of. But when developed by young creator you know we're gonna be we're gonna be hanging out together and there's gonna be a hurricane and we've got to like run away from it. There's going to be a lightning storm like that kind of stuff. We see a lot of that creative gameplay coming from the younger developers. What were you into as a kid. Were you a gamer. I was kind of a nerd when I was a kid. I was studied really hard. I luckily grew up in Eden Prairie Minnesota. At the time.

It was out in the boonies from Minneapolis Minnesota. There were sand pits. And so we did a lot of model rockets and we build go carts. And you know it's kind of one of these ideal childhoods. The one key thing that happened to me very early on as we had a computer lab in the school and then my parents bought me an apple too at the time and that kind of got me interested in this. I also heard you were the captain of your high school TV quiz team. Yeah. So think of think of Minnesota in the nineteen seventies and eighties where every weekend two different schools compete for students at each school. You know in a really funny four by four configurations on a quizzical thing. So yeah. Eden Prairie had a pretty good quizzical team. You eventually made it

to Silicon Valley you went to Stanford. You started a company called Knowledge Revolution in the 80s where users could create and test physics experiments. That's right. So that's the science kit. And you coming to life. Yeah. You know went to school had a couple hard years with jobs that weren't really that exciting took a few months off and I got really excited about. There's this whole blossoming educational software marketplace that the Macintosh had just been introduced. And it was just really interesting and exciting. I did a survey of all of that and a lot of the educational software was very pre canned. So when we looked at physics it was a whole different idea.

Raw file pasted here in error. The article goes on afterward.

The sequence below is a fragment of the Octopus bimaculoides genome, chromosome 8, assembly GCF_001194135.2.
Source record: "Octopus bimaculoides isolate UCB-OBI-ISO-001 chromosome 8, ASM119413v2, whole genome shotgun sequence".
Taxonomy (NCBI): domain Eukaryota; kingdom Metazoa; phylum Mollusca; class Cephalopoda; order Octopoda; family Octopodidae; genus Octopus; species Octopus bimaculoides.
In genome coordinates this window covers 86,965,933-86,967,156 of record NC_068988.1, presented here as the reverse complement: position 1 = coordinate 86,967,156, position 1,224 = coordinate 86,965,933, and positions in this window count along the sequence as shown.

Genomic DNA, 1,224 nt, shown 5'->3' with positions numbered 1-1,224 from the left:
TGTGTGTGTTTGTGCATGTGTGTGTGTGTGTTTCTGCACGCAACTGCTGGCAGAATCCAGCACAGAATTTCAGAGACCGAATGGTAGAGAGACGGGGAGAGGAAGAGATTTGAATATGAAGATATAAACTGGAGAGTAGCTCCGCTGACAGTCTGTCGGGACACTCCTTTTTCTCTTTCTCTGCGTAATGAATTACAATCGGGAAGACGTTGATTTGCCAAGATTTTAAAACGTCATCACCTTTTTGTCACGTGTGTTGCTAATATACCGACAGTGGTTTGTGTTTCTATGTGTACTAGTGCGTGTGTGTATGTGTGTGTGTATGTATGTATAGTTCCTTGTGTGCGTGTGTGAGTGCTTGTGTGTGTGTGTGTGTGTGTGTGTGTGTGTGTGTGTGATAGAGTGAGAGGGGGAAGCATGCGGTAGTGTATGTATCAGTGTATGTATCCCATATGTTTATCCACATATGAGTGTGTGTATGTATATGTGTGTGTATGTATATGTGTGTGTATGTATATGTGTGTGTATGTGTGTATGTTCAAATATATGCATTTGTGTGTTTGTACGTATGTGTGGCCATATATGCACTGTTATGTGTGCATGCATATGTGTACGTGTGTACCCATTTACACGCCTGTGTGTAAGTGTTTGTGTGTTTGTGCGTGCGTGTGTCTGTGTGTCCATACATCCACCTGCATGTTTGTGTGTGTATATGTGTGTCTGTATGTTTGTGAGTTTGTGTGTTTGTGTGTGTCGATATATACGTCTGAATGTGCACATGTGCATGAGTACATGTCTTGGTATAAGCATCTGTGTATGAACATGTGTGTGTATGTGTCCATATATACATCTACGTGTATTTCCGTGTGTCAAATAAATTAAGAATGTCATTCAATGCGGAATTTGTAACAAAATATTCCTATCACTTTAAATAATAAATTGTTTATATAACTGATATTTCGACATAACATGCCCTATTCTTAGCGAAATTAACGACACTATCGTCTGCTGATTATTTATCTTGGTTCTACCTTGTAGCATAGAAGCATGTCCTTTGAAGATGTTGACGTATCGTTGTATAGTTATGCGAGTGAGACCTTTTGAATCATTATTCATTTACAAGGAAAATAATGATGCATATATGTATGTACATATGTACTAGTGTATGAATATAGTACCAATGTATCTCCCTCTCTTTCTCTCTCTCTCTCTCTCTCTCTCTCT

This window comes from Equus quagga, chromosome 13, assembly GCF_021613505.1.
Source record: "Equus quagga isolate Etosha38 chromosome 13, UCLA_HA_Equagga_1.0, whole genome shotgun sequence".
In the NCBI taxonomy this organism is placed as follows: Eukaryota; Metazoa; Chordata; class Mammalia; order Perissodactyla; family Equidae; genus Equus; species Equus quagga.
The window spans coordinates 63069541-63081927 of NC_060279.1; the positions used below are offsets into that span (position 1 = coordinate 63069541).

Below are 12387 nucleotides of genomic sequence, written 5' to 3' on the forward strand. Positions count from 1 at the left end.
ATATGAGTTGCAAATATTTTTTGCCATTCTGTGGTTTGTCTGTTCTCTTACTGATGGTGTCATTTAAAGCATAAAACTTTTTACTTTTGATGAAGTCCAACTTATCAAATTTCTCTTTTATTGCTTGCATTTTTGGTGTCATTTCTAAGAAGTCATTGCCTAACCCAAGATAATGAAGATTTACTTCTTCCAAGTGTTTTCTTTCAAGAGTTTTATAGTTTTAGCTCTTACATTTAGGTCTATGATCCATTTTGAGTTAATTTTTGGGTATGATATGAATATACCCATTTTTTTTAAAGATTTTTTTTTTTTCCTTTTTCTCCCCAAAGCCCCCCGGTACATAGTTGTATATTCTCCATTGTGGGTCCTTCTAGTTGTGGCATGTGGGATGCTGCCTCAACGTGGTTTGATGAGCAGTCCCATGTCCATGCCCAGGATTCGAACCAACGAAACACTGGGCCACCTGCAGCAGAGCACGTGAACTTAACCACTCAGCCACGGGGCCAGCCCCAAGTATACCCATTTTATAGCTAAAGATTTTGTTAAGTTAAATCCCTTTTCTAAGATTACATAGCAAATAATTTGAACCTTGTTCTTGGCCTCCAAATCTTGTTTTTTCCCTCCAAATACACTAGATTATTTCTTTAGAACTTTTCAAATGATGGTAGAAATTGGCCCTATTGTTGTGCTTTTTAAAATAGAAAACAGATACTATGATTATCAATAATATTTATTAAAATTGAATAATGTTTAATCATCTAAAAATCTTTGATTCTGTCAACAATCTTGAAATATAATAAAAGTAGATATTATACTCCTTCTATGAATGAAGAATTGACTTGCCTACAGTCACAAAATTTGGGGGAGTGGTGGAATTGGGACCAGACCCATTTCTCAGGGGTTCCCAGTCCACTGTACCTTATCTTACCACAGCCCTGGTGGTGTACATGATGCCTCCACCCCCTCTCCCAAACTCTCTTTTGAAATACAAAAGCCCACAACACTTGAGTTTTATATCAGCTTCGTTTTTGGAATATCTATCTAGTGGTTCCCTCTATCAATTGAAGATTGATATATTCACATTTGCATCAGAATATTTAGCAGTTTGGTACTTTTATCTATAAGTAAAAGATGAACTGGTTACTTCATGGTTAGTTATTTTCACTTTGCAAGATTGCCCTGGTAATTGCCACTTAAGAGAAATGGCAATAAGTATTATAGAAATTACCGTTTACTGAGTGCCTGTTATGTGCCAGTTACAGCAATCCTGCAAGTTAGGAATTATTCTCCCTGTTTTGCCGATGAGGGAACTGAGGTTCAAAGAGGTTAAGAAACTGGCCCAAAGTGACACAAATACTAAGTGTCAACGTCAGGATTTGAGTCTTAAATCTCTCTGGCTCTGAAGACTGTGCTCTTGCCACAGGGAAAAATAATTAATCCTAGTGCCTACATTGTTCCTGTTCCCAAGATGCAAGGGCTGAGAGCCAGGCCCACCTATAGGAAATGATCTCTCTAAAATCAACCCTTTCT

Could we make a wide open laboratory where we could build anything any physics experiment. Bring it to life measure it see what it feels like. You sold that company made some money you became an investor and you invested in Friendster. Oh yeah. Wow. I had a friend Sara CAC dating myself a little bit but I had a Friendster account. I'm curious what you learned from the early days of social media. Yeah. So one thing I learned is it was really fun to

invest but it's not my sweet spot. Like my sweet spot is trying to build and create things I remembered. I think having account number 79 on Friendster and just seeing that wonderful thing of finding other people friend of friend playing around with that early user interface it's a little bit almost thinking of the interactive physics where we were simulating the world and then Friendster seeing how important social is. Those were a couple of the components that have come together and Roblox. So when you started Roblox and to. And for what was the idea. Back then the feeling of this new category for me started feeling almost inexorable. It's a category that people have been talking about in sci fi for many many years. We've seen futurists talk about it. We've seen a lot of movies. We were thinking yes immersive 3D co experience. Kids flocked to

Roblox during a pandemic. He went public in the middle of the pandemic 20 21. Forty five dollars billion market cap. We spoke on that day. Even you have said that kind of growth won't keep up. What kind of growth can we expect from Roblox? In normal times we believe ever is going to be a part of all of our lives. It's going to be the way we communicate how people get to